Z33K's Plan for 2012

Written by PhilPhoenix
Feb 02 2012, 10:06 AM EST

alt text

2011 was an excellent year for esports. Organizations of every shape and size were able to carve out niches and provide high-quality services to keep the wheels of the esports engine turning. Z33K was one such website; started in 2010, it became a staple for tournament organizers creating StarCraft II events. By 2011 it had expanded its tools and was allowing anyone to create, organize, and run a tournament from start to finish for free. 2011 has built a strong foundation for esports as a movement, and SC2 especially. But Z33K isn’t finished; 2012 is going to bring new breadth and depth to their efforts, giving esports fans more tools than ever to create their own competitive events.

Statistically Speaking

Most pro players now over a year’s worth of tournaments, leagues, and showmatches under their belt. That’s hundreds of games played in every matchup against a wide variety of opponents from every corner of the world. The idea of corralling these numbers and combining them into a single resource that can be used for meaningful statistical analysis is enticing, if somewhat daunting. No one person could hope to do it alone, so Z33K hopes to get the community to pool its efforts and get the job done.

I spoke with Z33K’s lead develop, Lane “Lux” LaRue, about his thoughts and goals for their upcoming project, and he had this to say about the value of statistics in esports:

Although all SC2 games are played online, I have always thought the available player stats are just pathetic compared to offline games like Football or Baseball. The first release of the Z33K ranking API will provide a JSON or XML REST API including hundreds of thousands of matches, replays, and tournament championships from the Z33K database. Z33K requires a valid Battle.net account to play in a tournament, and since we have already correlated most of the Battle.net accounts with the sc2ranks.com API, which provides a full ladder history, then we plan to include the sc2ranks ID in all of our results (assuming sc2ranks is okay with this).

[Tracking statistics] benefits casters, because they can provide a lot more detailed information about the context of the match and the players. It benefits Z33K because we want to calculate ELO and other ranking of our players. The StarCraft community ought to be a leader in leveraging open ranking data to further the competitive gaming scene. Z33K will do what it can to help in this regard.”

Beyond the Korprulu Sector

StarCraft II may be the most visibly popular esport at the moment, but 2011 introduced other games to the scene which are developing strong followings in their own right. Right now the communities for games like League of Legends and Heroes of Newerth aren’t as organized as the SC2 community, meaning they stand to benefit even more from the set of tournament management tools provided by Z33K. As time goes on, each game will have its features fine-tuned to suit their needs. When discussing the changes, Lux was excited to describe the potential:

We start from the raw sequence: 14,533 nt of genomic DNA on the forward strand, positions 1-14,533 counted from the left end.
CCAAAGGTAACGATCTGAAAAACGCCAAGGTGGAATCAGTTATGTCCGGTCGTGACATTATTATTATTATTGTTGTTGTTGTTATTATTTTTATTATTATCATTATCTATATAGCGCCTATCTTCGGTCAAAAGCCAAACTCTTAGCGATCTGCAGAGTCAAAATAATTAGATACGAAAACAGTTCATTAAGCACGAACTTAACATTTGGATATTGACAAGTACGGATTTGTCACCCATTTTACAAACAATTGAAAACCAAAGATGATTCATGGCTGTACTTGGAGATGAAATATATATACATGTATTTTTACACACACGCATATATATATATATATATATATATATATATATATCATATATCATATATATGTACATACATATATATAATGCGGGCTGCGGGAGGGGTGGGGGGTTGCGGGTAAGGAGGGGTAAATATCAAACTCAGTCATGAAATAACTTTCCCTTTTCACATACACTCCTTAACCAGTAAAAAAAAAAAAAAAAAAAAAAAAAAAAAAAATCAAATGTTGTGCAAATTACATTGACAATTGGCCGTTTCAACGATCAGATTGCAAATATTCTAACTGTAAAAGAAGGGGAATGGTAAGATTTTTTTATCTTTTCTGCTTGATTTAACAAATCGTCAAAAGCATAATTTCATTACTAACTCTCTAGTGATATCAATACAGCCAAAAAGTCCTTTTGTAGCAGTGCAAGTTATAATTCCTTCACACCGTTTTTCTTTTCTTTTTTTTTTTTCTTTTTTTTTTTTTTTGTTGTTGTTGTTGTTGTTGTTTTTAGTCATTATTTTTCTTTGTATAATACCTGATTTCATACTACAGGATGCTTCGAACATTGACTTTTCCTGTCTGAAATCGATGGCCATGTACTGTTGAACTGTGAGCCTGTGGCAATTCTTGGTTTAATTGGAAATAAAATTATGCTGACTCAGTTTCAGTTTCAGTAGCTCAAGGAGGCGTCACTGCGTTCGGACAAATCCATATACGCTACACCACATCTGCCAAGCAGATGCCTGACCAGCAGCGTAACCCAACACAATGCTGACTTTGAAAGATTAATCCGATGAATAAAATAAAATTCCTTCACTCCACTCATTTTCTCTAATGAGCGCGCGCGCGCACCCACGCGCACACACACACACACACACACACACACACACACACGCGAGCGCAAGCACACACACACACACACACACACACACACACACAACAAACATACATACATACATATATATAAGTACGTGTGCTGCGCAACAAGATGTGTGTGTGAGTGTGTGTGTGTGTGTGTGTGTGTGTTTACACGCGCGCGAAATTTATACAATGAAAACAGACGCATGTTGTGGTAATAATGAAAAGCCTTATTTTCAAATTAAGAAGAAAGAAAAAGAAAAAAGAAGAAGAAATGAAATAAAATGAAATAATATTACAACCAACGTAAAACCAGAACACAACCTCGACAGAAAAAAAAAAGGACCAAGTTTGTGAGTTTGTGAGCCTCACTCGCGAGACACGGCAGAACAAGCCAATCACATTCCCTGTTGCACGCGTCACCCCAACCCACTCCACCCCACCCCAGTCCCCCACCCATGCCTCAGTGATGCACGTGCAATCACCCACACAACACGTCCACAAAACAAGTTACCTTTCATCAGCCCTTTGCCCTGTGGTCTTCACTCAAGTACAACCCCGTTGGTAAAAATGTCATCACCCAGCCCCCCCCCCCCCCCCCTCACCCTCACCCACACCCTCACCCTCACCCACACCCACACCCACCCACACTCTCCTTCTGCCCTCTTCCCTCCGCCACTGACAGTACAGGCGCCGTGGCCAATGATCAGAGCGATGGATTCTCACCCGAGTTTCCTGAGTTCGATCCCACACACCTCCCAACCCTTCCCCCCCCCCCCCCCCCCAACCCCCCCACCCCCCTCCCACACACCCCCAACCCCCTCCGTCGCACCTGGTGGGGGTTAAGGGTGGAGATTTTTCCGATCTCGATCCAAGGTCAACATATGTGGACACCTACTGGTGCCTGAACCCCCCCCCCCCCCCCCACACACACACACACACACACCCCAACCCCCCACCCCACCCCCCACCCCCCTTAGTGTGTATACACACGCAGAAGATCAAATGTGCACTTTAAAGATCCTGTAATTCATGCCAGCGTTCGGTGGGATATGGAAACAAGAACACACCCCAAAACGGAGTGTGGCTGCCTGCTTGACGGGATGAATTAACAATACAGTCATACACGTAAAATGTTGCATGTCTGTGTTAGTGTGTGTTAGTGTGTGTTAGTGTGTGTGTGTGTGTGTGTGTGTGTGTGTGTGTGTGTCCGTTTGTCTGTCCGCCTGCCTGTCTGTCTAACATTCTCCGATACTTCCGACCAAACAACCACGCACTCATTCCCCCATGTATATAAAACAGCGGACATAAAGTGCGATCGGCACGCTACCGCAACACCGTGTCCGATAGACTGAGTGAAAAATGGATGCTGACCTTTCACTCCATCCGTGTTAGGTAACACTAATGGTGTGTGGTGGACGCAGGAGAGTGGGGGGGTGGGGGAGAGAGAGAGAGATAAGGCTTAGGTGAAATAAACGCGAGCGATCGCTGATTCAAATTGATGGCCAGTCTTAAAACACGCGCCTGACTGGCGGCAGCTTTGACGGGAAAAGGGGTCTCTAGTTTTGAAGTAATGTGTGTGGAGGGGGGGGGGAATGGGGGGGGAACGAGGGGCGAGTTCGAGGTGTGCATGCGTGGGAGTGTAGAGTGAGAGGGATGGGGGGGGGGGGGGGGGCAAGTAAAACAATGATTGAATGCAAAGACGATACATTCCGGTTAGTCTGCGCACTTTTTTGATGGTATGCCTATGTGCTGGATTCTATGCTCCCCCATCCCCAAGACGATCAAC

We have a ton of custom features for SC2, and in the near future we’re adding unique tools, extended support, and premier events for LoL, HoN, Dota 2, and other games. We allow people to create tournaments for a bunch of other games that are not officially supported, and if the game is not in the system, you can just add it.

Splitting the website up based on the game allows us to dig deep into each game and provide features that make sense. The specifics will depend a lot on the game, and not everything is guaranteed to succeed. As Z33K begins supporting other games without a 1v1 focus, we may find that in some games a league system makes more sense than a tournament. Would leagues replace the dominant competitive format in SC2? No, but the framework we built allows us to take that league system and bring the best parts back to SC2.

It’s important to understand that competitive gaming takes place in a man-made ecosystem. I realize a lot of people may not care about extending support to other games, just as some find the Z33K daily tournaments for Platinum and BSG players without prizes uninteresting. For me, the forward progress does not come exclusively from money or the highest echelon of players. The top tier will always be important parts of the system, but I believe the direction we collectively take should be strong enough to reach right out and touch everyone, including the amateur competitive gamers, viewers looking for something new, and a host of other sub-cultures in the gaming space.